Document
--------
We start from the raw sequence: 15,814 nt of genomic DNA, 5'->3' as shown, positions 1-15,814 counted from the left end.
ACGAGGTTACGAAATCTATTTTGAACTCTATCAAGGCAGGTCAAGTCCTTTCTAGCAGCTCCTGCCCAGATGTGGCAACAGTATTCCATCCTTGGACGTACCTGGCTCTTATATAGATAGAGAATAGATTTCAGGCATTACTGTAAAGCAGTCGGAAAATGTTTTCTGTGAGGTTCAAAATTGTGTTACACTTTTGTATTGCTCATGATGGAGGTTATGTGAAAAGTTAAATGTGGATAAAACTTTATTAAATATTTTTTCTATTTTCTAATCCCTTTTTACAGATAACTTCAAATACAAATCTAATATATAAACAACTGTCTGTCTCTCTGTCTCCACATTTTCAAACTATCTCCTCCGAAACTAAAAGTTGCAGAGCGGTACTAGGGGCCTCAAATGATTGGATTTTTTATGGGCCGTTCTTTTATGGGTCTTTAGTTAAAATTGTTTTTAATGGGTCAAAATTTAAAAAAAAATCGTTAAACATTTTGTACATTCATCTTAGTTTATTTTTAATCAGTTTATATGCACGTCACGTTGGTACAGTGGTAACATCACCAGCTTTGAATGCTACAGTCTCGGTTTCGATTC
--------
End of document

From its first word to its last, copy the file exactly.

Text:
We start from the raw sequence: 15,814 nt of genomic DNA, 5'->3' as shown, positions 1-15,814 counted from the left end.
ACGAGGTTACGAAATCTATTTTGAACTCTATCAAGGCAGGTCAAGTCCTTTCTAGCAGCTCCTGCCCAGATGTGGCAACAGTATTCCATCCTTGGACGTACCTGGCTCTTATATAGATAGAGAATAGATTTCAGGCATTACTGTAAAGCAGTCGGAAAATGTTTTCTGTGAGGTTCAAAATTGTGTTACACTTTTGTATTGCTCATGATGGAGGTTATGTGAAAAGTTAAATGTGGATAAAACTTTATTAAATATTTTTTCTATTTTCTAATCCCTTTTTACAGATAACTTCAAATACAAATCTAATATATAAACAACTGTCTGTCTCTCTGTCTCCACATTTTCAAACTATCTCCTCCGAAACTAAAAGTTGCAGAGCGGTACTAGGGGCCTCAAATGATTGGATTTTTTATGGGCCGTTCTTTTATGGGTCTTTAGTTAAAATTGTTTTTAATGGGTCAAAATTTAAAAAAAAATCGTTAAACATTTTGTACATTCATCTTAGTTTATTTTTAATCAGTTTATATGCACGTCACGTTGGTACAGTGGTAACATCACCAGCTTTGAATGCTACAGTCTCGGTTTCGATTC